My Next Job?

The Guardian has a three-part series of stories on life in North Korea (originally from NKNews), with this one focusing on young adult life — military service and university education — for the country’s young adults.

This bit struck me:

About a sixth of the population does go to university, which is a high proportion for a country with such a low standard of living. Of course, universities have their own hierarchy.

The most prestigious institution is the Pyongyang University of Science and Technology (Pust), which was created by Kim Jong-il and has some strange traditions.

All courses are taught in English by professors who are all foreigners. Any foreigner who is not a citizen of South Korea is welcome – regardless of qualifications – to become a professor. However, given that professors are not allowed to leave campus without permission, are not paid a salary, are not compensated for their trip to North Korea and are fed badly, very few people volunteer.

The majority of North Korea’s Number One university professors are Christian fundamentalists, whose trips are sponsored by their church. Still, it is one of the few places in North Korea where you may talk to a foreigner and learn something about the outside world, and is considered very prestigious.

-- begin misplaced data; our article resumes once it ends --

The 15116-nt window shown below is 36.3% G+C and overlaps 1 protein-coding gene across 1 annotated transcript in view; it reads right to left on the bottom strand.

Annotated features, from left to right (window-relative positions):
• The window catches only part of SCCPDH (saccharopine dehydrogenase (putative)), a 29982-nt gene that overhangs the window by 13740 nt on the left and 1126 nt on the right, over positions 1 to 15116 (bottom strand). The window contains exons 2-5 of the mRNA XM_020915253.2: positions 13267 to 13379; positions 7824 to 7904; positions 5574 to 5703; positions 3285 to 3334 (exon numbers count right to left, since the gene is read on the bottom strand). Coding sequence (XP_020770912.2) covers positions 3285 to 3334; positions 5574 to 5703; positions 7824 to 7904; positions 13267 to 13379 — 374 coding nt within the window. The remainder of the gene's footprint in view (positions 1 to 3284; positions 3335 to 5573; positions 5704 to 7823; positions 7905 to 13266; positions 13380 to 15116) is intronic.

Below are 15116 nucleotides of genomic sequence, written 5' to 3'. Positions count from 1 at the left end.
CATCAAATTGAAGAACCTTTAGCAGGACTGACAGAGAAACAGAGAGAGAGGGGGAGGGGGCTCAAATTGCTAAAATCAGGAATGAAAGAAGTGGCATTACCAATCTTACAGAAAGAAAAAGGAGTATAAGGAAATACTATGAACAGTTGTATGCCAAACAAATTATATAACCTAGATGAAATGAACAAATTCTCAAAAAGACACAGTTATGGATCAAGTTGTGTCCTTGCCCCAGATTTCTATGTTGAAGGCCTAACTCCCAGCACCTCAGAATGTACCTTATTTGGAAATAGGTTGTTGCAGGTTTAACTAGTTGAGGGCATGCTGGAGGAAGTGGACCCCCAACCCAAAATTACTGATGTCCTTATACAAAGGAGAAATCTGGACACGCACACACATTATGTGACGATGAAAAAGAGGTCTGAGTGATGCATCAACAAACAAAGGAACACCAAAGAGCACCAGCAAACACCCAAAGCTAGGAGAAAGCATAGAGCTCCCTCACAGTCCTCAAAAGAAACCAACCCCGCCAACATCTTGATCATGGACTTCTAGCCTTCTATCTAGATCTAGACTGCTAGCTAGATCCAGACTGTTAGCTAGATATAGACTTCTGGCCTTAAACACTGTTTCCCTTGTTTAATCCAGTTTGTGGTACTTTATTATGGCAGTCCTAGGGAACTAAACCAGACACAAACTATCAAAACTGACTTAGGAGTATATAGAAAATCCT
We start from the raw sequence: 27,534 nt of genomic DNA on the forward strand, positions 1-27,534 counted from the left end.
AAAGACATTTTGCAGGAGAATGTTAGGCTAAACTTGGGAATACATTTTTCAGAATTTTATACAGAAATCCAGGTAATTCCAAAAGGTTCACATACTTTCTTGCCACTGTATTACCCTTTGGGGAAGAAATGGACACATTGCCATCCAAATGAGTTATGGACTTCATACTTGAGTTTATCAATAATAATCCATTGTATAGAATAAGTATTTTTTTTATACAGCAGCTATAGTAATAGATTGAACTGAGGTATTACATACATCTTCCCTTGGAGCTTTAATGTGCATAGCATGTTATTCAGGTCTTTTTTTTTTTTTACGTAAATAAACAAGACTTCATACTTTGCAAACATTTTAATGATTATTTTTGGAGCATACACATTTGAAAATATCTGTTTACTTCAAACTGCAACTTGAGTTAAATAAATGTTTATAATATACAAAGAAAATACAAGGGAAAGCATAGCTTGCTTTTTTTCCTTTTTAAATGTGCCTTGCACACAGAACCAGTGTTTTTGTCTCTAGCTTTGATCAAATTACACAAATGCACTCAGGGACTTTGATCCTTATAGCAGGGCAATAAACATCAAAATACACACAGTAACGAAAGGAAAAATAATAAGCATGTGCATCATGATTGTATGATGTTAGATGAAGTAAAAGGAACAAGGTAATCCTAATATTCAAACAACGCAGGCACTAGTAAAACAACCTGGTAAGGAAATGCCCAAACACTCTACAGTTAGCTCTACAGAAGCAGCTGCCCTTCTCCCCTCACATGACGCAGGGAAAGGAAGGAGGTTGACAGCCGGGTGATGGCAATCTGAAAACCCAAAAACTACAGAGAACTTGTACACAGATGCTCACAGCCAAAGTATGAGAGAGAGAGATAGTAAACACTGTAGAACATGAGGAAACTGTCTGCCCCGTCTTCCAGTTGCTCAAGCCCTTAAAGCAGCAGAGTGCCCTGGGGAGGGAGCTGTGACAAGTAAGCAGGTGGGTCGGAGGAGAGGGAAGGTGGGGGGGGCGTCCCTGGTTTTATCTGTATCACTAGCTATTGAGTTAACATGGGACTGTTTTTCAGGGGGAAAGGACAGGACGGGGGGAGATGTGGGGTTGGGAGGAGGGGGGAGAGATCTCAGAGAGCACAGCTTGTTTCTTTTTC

Of course, with two masters degrees (one from Georgetown University), I could easily teach a foreign language or something akin to Middle East studies (if such things are allowed) at PUST. It might be an interesting way to spend a year.

So, is this my next job? Because something about this really, really intrigues me…

What a Show *This* Will Be!

I’m trying to figure who in Ljubljana — or Pyongyang, for that matter — thinks this is a good idea:

35 years on from their genesis in the then-Yugoslavian industrial town Trbovlje, Laibach are still the most internationally acclaimed band to have come out of the former Communist countries of Eastern and Central Europe. Founded in the death year of then-Yugoslavia’s leader Tito, and rising to fame as Yugoslavia steered towards self-destruction, Laibach have consistently opposed labels of any kind, be they “rock”, “pop”, “techno” or “industrial”. Self-styled engineers of human souls, Laibach can make you think, dance and march to the same music.